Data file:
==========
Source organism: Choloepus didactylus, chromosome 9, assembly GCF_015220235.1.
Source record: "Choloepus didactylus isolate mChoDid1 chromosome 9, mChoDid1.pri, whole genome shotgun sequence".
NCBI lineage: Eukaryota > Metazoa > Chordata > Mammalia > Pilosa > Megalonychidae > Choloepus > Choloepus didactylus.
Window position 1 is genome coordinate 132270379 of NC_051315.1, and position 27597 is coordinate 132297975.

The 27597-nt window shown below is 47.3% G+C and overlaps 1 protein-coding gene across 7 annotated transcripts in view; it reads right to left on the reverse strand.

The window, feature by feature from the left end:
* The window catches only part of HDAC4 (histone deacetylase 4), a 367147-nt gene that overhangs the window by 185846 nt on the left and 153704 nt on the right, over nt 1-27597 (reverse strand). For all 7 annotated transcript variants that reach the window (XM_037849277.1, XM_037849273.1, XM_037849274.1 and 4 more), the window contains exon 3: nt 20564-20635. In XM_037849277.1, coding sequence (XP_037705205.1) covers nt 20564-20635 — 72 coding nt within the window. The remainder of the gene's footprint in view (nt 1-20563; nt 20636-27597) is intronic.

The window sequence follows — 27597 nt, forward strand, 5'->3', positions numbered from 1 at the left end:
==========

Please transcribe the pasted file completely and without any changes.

Source organism: Choloepus didactylus, chromosome 9, assembly GCF_015220235.1.
Source record: "Choloepus didactylus isolate mChoDid1 chromosome 9, mChoDid1.pri, whole genome shotgun sequence".
NCBI lineage: Eukaryota > Metazoa > Chordata > Mammalia > Pilosa > Megalonychidae > Choloepus > Choloepus didactylus.
Window position 1 is genome coordinate 132270379 of NC_051315.1, and position 27597 is coordinate 132297975.

The 27597-nt window shown below is 47.3% G+C and overlaps 1 protein-coding gene across 7 annotated transcripts in view; it reads right to left on the reverse strand.

The window, feature by feature from the left end:
* The window catches only part of HDAC4 (histone deacetylase 4), a 367147-nt gene that overhangs the window by 185846 nt on the left and 153704 nt on the right, over nt 1-27597 (reverse strand). For all 7 annotated transcript variants that reach the window (XM_037849277.1, XM_037849273.1, XM_037849274.1 and 4 more), the window contains exon 3: nt 20564-20635. In XM_037849277.1, coding sequence (XP_037705205.1) covers nt 20564-20635 — 72 coding nt within the window. The remainder of the gene's footprint in view (nt 1-20563; nt 20636-27597) is intronic.

The window sequence follows — 27597 nt, forward strand, 5'->3', positions numbered from 1 at the left end: